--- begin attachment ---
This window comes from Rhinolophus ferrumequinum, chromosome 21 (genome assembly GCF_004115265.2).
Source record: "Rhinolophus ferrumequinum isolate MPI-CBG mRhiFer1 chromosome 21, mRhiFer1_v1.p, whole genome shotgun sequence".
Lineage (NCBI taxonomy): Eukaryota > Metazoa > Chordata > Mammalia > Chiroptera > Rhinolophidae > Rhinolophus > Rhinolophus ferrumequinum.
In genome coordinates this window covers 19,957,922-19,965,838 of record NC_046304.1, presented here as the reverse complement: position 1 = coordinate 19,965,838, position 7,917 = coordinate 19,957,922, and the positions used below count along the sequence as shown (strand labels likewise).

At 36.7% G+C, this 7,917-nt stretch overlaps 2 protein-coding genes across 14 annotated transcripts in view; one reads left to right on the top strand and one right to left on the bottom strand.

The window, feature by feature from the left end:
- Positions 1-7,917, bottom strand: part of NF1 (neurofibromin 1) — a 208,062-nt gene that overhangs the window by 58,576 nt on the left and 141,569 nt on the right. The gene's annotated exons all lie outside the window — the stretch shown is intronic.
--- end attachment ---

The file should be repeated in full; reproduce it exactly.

This window comes from Rhinolophus ferrumequinum, chromosome 21 (genome assembly GCF_004115265.2).
Source record: "Rhinolophus ferrumequinum isolate MPI-CBG mRhiFer1 chromosome 21, mRhiFer1_v1.p, whole genome shotgun sequence".
Lineage (NCBI taxonomy): Eukaryota > Metazoa > Chordata > Mammalia > Chiroptera > Rhinolophidae > Rhinolophus > Rhinolophus ferrumequinum.
In genome coordinates this window covers 19,957,922-19,965,838 of record NC_046304.1, presented here as the reverse complement: position 1 = coordinate 19,965,838, position 7,917 = coordinate 19,957,922, and the positions used below count along the sequence as shown (strand labels likewise).

At 36.7% G+C, this 7,917-nt stretch overlaps 2 protein-coding genes across 14 annotated transcripts in view; one reads left to right on the top strand and one right to left on the bottom strand.

The window, feature by feature from the left end:
- Positions 1-7,917, bottom strand: part of NF1 (neurofibromin 1) — a 208,062-nt gene that overhangs the window by 58,576 nt on the left and 141,569 nt on the right. The gene's annotated exons all lie outside the window — the stretch shown is intronic.